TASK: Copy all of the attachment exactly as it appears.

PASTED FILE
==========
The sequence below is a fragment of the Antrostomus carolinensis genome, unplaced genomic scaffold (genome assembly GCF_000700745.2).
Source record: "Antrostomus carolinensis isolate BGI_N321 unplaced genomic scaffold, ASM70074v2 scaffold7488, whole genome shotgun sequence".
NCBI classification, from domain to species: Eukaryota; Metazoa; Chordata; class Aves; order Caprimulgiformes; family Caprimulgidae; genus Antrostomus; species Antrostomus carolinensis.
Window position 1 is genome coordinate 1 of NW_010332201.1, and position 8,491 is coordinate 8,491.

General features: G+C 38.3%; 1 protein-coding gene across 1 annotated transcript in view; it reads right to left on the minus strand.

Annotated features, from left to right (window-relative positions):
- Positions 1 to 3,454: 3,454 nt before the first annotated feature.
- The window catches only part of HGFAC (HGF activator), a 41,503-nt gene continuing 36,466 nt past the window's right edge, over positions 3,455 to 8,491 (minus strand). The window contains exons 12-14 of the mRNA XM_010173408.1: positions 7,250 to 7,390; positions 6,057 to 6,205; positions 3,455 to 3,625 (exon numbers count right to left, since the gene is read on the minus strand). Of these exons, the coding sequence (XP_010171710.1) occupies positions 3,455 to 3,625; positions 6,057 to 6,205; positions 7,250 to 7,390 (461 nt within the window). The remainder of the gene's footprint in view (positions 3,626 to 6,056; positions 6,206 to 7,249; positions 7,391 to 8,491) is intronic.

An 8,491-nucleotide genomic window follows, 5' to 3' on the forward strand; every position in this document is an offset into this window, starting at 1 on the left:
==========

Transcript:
The sequence below is a fragment of the Antrostomus carolinensis genome, unplaced genomic scaffold (genome assembly GCF_000700745.2).
Source record: "Antrostomus carolinensis isolate BGI_N321 unplaced genomic scaffold, ASM70074v2 scaffold7488, whole genome shotgun sequence".
NCBI classification, from domain to species: Eukaryota; Metazoa; Chordata; class Aves; order Caprimulgiformes; family Caprimulgidae; genus Antrostomus; species Antrostomus carolinensis.
Window position 1 is genome coordinate 1 of NW_010332201.1, and position 8,491 is coordinate 8,491.

General features: G+C 38.3%; 1 protein-coding gene across 1 annotated transcript in view; it reads right to left on the minus strand.

Annotated features, from left to right (window-relative positions):
- Positions 1 to 3,454: 3,454 nt before the first annotated feature.
- The window catches only part of HGFAC (HGF activator), a 41,503-nt gene continuing 36,466 nt past the window's right edge, over positions 3,455 to 8,491 (minus strand). The window contains exons 12-14 of the mRNA XM_010173408.1: positions 7,250 to 7,390; positions 6,057 to 6,205; positions 3,455 to 3,625 (exon numbers count right to left, since the gene is read on the minus strand). Of these exons, the coding sequence (XP_010171710.1) occupies positions 3,455 to 3,625; positions 6,057 to 6,205; positions 7,250 to 7,390 (461 nt within the window). The remainder of the gene's footprint in view (positions 3,626 to 6,056; positions 6,206 to 7,249; positions 7,391 to 8,491) is intronic.

An 8,491-nucleotide genomic window follows, 5' to 3' on the forward strand; every position in this document is an offset into this window, starting at 1 on the left: